Blogging for the Economies of Commons 2 Conference: From Anti-Copyright to the Creative Anti-Commons

Dymitri Kleiner is a software developer working on projects that investigate the political economy of the internet, and the ideal of workers’ self-organization of production as a form of class struggle. Born in the USSR, Dmytri grew up in Toronto and now lives in Berlin. He is a founder of the Telekommunisten Collective, which provides internet and telephone services, as well as undertakes artistic projects that explore the way communications technologies have social relations embedded within them, such as deadSwap (2009) and Thimbl (2010).

Kleiner’s latest project however was the writing of “The Telekommunist Manifesto”, a book published by the Institute of Network Cultures of Amsterdam and launched in the Economies of Commons 2 conference at De Balie, Amsterdam, on Friday the 12th of November, 2010. Even though, Dmytri Kleiner introduced himself as a hacker or an amateur writer and not an academic, his work stimulated an interesting and rather intense discussion.

In his talk in the session “Critique of the “Free and Open”, Kleiner follows the track from Anti-Copyright to the Creative Anti-Commons and presented it to the audience as a tragedy in three parts, which are described below.

Kleiner opened his talk claiming that copyright was not created to empower artists. Instead, it was created by the bourgeoisie to embed cultural production in an economic system that encourages the theft of the surplus value. In this context, the notion of “author” was invented just to justify the making of property out of cultural works.

Further on, he presented the three parts of the “tragedy”:

ACT 1: ANTI-COPYRIGHT- A proletarian movement

Anti-copyright is a proletarian or anti- capitalist movement, embraced by labor struggles, that opposes mightily to the existence of the individual author. It is based on the ideal of a common culture with no distinction between producers and consumers. An ideal that makes it incompatible with the needs of dominant Capitalism. Consequently, Anti-copyright could never be seen as nothing more than a threatening, radical fringe.

ACT 2: COPYLEFT – Invasion of the Bourgeoisie

Copyleft on the other hand, an alternative form of dissent to copyright that emerged with the development of Free Software, is fully compatible both to the contemporary economic system and to Bourgeois capitalism. The reason is simple: Software is capital. Producers depend on it so that they can produce and make profit out of the circulation of the generated consumer goods. Free software’s sustainability is based on the fact that it is largely funded by corporations, since it’s cheaper and more flexible compared to software developed from scratch.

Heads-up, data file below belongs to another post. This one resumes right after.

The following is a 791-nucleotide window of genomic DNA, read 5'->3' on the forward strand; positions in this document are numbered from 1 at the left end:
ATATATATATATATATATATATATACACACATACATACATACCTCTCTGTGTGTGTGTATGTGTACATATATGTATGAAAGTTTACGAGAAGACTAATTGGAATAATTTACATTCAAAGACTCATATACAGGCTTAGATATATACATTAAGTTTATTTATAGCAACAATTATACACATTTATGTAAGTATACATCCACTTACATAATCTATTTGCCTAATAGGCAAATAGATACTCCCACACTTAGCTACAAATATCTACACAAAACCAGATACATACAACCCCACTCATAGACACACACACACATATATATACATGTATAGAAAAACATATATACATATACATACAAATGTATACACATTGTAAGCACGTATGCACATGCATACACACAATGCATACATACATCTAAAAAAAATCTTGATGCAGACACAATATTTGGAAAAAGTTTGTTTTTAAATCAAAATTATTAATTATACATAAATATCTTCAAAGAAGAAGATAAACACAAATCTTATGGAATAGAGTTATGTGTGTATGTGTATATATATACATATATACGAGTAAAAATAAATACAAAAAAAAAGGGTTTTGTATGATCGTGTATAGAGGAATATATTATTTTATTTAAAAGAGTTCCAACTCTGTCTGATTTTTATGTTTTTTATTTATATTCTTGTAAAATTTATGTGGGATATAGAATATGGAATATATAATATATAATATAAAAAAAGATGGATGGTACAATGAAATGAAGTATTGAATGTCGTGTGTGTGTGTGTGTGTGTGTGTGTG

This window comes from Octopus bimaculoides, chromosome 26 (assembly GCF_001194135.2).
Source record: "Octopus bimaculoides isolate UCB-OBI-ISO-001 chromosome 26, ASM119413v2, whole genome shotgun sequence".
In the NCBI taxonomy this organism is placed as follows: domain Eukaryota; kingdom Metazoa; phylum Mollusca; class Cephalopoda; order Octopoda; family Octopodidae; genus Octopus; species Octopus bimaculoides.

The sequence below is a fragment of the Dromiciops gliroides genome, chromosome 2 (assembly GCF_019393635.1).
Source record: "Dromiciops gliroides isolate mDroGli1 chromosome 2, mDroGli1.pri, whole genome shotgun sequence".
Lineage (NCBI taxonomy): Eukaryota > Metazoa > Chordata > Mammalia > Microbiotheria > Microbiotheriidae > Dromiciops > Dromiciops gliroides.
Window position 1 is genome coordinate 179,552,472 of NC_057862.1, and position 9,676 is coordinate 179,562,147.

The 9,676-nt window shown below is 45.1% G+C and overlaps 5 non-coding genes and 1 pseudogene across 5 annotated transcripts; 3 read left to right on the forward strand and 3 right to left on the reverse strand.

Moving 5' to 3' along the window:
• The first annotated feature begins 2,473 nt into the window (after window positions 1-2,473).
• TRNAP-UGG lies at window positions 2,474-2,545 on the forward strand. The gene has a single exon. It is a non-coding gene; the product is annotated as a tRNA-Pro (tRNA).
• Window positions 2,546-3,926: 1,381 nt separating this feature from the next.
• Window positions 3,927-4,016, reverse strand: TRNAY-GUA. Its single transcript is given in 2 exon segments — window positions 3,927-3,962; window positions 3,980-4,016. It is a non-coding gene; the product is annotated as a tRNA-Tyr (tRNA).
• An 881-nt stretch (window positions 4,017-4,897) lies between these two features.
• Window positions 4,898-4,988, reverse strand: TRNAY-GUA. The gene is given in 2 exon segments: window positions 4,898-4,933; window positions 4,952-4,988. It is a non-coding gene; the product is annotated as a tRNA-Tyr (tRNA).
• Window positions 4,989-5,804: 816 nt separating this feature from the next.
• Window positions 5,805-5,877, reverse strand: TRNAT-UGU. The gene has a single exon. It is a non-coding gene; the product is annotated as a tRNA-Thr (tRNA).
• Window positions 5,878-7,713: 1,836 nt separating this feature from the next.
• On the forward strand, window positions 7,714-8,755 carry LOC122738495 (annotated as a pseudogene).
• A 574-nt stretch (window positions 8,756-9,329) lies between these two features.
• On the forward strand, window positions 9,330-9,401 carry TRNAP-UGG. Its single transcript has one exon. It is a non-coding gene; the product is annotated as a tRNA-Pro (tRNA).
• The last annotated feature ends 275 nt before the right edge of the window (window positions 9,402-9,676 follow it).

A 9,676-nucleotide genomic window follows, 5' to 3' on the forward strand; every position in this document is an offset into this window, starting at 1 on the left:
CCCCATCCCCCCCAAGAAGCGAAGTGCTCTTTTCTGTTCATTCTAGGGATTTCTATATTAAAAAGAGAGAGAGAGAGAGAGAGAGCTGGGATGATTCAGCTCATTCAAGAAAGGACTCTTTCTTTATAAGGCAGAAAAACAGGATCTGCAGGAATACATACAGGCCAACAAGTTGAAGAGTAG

ACT 3: THE CREATIVE COMMONS –The author reborn as Useful Idiot

Both Anti-copyright and Copyleft celebrated the death of the author. In the Creative Commons model however, that was boosted by the success of the Free Software Movement “the author is reborn as useful idiot”. He can’t reserve “all rights” as copyright suggested, but only “some rights”, including the options of “Non Derivative” and “Non Commercial”. The unorthodox of the Creative Commons, as presented by Dmytri Kleiner, is that the consumer is deprived from his right to become a producer and that the “Free Works” are not actually free, but private. Thus, the “Commons” turns into an “Anti-Commons”, where free sharing encounters constantly the barrier of incompatible licenses.


Developing his thought on the Creative Commons, Dmytri Kleiner claims that it is not an example of Anti-copyright or of Copyleft but a case of Copy-just-right: the model is based on content distribution but the “mechanical royalties” are being eliminated. However, he comes up with the antidote: Copy-far-left.


Copy-far-left, acknowledging that neither Anti-Copyright not Copyleft can provide a sustainable solution for economic support of cultural producers, brings a new perspective: the Non-Commercial clause used by some creative commons license can be sustained but with limitations. Copy-far-left suggests that commons based commercial use should be allowed explicitly to Co-operatives, Collectives, Non-profits and independent producers and not to profit seeking organizations. That way, free licensing remains a source of funding, while consumers regain the right to become producers, as long as they don’t become exploiters.